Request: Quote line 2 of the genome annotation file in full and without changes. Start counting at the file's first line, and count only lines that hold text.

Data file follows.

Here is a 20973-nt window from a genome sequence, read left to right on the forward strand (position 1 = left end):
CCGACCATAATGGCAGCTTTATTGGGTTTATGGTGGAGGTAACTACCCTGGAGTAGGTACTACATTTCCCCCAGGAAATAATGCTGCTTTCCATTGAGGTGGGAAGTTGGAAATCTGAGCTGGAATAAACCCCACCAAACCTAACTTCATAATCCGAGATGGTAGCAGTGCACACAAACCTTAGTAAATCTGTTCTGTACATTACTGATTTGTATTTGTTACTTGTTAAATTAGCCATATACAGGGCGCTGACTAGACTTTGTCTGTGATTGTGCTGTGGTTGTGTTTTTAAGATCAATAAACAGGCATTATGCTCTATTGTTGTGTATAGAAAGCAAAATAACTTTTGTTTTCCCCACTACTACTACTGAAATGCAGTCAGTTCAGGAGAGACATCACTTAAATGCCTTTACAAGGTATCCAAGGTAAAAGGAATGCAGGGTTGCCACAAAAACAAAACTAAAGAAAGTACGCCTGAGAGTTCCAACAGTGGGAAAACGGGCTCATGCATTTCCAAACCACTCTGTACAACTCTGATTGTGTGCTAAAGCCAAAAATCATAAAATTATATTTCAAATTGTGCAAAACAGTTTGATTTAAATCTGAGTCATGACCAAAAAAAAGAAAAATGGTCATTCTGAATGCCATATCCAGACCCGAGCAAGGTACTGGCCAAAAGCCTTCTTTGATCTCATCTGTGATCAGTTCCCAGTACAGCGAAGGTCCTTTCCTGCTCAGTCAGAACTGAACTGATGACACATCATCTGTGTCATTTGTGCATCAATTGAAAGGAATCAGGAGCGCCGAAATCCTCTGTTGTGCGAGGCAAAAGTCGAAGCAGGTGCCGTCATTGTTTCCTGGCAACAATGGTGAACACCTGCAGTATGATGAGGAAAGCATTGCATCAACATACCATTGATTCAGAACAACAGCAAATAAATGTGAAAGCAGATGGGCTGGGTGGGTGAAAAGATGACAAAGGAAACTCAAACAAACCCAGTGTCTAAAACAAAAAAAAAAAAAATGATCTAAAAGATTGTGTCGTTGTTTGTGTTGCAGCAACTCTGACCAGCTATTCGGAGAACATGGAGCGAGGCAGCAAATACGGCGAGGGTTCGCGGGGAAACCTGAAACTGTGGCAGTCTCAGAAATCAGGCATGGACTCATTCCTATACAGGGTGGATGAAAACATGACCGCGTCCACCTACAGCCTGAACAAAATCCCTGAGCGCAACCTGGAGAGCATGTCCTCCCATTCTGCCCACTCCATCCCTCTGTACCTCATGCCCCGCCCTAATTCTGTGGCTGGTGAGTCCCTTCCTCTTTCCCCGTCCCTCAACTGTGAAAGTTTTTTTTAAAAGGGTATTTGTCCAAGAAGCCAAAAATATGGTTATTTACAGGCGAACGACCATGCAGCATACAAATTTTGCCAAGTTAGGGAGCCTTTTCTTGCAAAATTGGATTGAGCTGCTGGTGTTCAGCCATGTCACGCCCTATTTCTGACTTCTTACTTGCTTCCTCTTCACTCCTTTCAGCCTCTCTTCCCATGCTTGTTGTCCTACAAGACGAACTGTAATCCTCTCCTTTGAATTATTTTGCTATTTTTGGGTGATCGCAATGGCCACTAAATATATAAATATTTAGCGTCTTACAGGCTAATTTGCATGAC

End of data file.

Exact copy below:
CCGACCATAATGGCAGCTTTATTGGGTTTATGGTGGAGGTAACTACCCTGGAGTAGGTACTACATTTCCCCCAGGAAATAATGCTGCTTTCCATTGAGGTGGGAAGTTGGAAATCTGAGCTGGAATAAACCCCACCAAACCTAACTTCATAATCCGAGATGGTAGCAGTGCACACAAACCTTAGTAAATCTGTTCTGTACATTACTGATTTGTATTTGTTACTTGTTAAATTAGCCATATACAGGGCGCTGACTAGACTTTGTCTGTGATTGTGCTGTGGTTGTGTTTTTAAGATCAATAAACAGGCATTATGCTCTATTGTTGTGTATAGAAAGCAAAATAACTTTTGTTTTCCCCACTACTACTACTGAAATGCAGTCAGTTCAGGAGAGACATCACTTAAATGCCTTTACAAGGTATCCAAGGTAAAAGGAATGCAGGGTTGCCACAAAAACAAAACTAAAGAAAGTACGCCTGAGAGTTCCAACAGTGGGAAAACGGGCTCATGCATTTCCAAACCACTCTGTACAACTCTGATTGTGTGCTAAAGCCAAAAATCATAAAATTATATTTCAAATTGTGCAAAACAGTTTGATTTAAATCTGAGTCATGACCAAAAAAAAGAAAAATGGTCATTCTGAATGCCATATCCAGACCCGAGCAAGGTACTGGCCAAAAGCCTTCTTTGATCTCATCTGTGATCAGTTCCCAGTACAGCGAAGGTCCTTTCCTGCTCAGTCAGAACTGAACTGATGACACATCATCTGTGTCATTTGTGCATCAATTGAAAGGAATCAGGAGCGCCGAAATCCTCTGTTGTGCGAGGCAAAAGTCGAAGCAGGTGCCGTCATTGTTTCCTGGCAACAATGGTGAACACCTGCAGTATGATGAGGAAAGCATTGCATCAACATACCATTGATTCAGAACAACAGCAAATAAATGTGAAAGCAGATGGGCTGGGTGGGTGAAAAGATGACAAAGGAAACTCAAACAAACCCAGTGTCTAAAACAAAAAAAAAAAAAATGATCTAAAAGATTGTGTCGTTGTTTGTGTTGCAGCAACTCTGACCAGCTATTCGGAGAACATGGAGCGAGGCAGCAAATACGGCGAGGGTTCGCGGGGAAACCTGAAACTGTGGCAGTCTCAGAAATCAGGCATGGACTCATTCCTATACAGGGTGGATGAAAACATGACCGCGTCCACCTACAGCCTGAACAAAATCCCTGAGCGCAACCTGGAGAGCATGTCCTCCCATTCTGCCCACTCCATCCCTCTGTACCTCATGCCCCGCCCTAATTCTGTGGCTGGTGAGTCCCTTCCTCTTTCCCCGTCCCTCAACTGTGAAAGTTTTTTTTAAAAGGGTATTTGTCCAAGAAGCCAAAAATATGGTTATTTACAGGCGAACGACCATGCAGCATACAAATTTTGCCAAGTTAGGGAGCCTTTTCTTGCAAAATTGGATTGAGCTGCTGGTGTTCAGCCATGTCACGCCCTATTTCTGACTTCTTACTTGCTTCCTCTTCACTCCTTTCAGCCTCTCTTCCCATGCTTGTTGTCCTACAAGACGAACTGTAATCCTCTCCTTTGAATTATTTTGCTATTTTTGGGTGATCGCAATGGCCACTAAATATATAAATATTTAGCGTCTTACAGGCTAATTTGCATGAC